I'm a collector. To the point that my partner Ed tells me I'm not allowed to buy "things" any longer. Still, my collections are such that, once in a while, I find something I "must" have and I can sneak it into our home decor without him even noticing. To say that our home decorating style is eclectic is an understatement. Once, after a stint at housesitting while we were in Italy, my mother referred to our home as "sensory overload."
I collect cowboy memorabilia, primarily advertising related salt & pepper shakers and cookie jars, specialty tea pots and books (and more books - especially design books!). I have a collection of metal advertising signs and a couple hundred advertising character collectibles. Having over 600 rocking horse Christmas tree ornaments has led to other rocking horse items appearing in our home. We've also got a collection of art pieces from our trips around the world - and works created by, or given to us, by friends. Friends,family, clients and design industry pals have always been very helpful in contributing to my collectible addictions.
And then there are toy trains. I've always been fascinated by trains. That's one reason why LogoMotives has always been such an appropriate name for my business.
About a month ago I had an appointment with my chiropractor, known to our friends as Dr. Pain, in Portland's Pearl District. I parked my truck about half a block from his office, stepped over to the sidewalk and stopped in my tracks (so to speak). There, in the window of an antique shop called The Cultured Pearl was an incredible toy locomotive, with coal tender, sitting on a white bench as the store's window display. To me it was stunning. With about one minute until my appointment, I had to jolt myself out of my window-shopping stupor to get to Dr. Pain's office.
Returning to my truck, after my adjustment, I found my fascination with the two-foot long toy train had not diminished. I peeked at the price tag and knew immediately that there was no way I could justify such a frivilous impulse purchase. When I got home I gave Ed a call, told him what I'd seen and said I wished I had been able to just buy the thing without even thinking about it.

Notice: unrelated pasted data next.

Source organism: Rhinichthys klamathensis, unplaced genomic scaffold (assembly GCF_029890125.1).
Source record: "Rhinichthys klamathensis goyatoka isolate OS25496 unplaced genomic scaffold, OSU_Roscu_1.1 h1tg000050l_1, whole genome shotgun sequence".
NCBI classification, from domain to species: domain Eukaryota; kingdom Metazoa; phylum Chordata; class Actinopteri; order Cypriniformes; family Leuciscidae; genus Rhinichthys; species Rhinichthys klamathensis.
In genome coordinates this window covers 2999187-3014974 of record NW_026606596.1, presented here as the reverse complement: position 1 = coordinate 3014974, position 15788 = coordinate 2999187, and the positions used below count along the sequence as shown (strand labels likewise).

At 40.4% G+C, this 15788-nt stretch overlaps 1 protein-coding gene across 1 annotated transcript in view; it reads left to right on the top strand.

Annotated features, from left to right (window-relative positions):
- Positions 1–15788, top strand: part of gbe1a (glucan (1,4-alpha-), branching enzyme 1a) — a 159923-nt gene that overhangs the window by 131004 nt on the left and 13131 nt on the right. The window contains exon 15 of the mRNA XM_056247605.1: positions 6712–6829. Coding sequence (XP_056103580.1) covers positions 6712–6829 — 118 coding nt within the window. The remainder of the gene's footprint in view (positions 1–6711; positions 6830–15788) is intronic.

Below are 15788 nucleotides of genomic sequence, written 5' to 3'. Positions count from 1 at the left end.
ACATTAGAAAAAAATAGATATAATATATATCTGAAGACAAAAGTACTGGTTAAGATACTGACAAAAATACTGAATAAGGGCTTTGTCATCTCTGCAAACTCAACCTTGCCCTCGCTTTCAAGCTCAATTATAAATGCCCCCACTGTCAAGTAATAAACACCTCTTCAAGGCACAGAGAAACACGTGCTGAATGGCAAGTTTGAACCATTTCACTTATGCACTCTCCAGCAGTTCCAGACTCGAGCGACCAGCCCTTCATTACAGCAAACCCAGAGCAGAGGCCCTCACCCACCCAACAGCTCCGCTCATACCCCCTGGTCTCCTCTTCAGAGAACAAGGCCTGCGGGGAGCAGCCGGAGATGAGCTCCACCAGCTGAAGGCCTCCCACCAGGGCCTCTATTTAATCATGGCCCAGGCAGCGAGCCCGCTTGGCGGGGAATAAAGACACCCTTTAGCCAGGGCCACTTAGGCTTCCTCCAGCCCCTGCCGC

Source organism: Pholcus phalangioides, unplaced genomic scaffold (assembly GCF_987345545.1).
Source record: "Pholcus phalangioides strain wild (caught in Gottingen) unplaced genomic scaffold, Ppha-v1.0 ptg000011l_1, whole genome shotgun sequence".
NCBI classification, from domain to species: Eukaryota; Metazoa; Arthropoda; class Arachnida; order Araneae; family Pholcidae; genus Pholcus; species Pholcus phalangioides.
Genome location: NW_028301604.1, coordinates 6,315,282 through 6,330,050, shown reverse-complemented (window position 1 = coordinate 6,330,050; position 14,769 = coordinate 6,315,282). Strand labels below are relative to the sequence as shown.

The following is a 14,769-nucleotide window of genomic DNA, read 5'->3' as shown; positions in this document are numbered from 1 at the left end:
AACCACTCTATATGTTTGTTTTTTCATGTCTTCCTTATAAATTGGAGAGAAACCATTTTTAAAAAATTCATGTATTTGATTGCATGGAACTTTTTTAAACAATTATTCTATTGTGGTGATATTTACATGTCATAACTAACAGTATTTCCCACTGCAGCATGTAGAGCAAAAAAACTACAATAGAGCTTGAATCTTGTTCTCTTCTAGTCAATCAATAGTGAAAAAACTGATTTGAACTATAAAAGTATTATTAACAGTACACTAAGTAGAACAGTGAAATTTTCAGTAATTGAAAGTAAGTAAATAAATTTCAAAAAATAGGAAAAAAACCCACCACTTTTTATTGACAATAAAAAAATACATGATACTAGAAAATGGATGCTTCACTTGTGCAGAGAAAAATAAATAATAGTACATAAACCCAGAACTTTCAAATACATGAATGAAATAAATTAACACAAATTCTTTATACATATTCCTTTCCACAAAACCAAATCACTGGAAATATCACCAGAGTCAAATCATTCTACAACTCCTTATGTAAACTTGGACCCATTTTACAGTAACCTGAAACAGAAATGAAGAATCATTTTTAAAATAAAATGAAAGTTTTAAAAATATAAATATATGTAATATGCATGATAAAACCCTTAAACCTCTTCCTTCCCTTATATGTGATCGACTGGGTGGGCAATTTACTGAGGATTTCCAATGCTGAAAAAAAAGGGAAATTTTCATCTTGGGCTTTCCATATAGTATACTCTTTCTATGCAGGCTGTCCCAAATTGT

A couple weeks later I drove by the antique shop again. The white bench was still in the window. The train was gone. Oh, well...
Yesterday was one of Ed's family's combined birthday/holiday celebrations. We were celebrating Ed's birthday last month, his sister's birthday this next week, my birthday the following week, and Mother's Day. It is tradition to open the gifts in the order of the event - so, my cards and gift were the last to be presented. A large gift bag, filled with colorful shredded paper was in front of me. I know now that I should have suspected what was in the bag - but I'm usually oblivious about such things. I lifted off the top layer of the packaging paper and uncovered the black steel coal tender of "my" train. I really was stunned. Ed explained that he, his parents, his grandparents, his sister and her husband (plus his kids), and several other friends had all combined resources to get me the locomotive as my birthday gift. In fact, he'd gone to the store the first day I'd seen the thing in the window and purchased it. The owner of the shop had explained the train was an American-made piece that he had then found on a buying trip to Prague.
I'm still stunned - and amazed - today. Thank you so much Ed, Lily, Raymond, Neva, Harold, Tammy, Rich, Ricky, Maddy, Lisa, Bev, Mary, and Kate. It's an incredible gift and I break into a big smile each time I take a look at my new toy.
© 2007 Jeff Fisher LogoMotives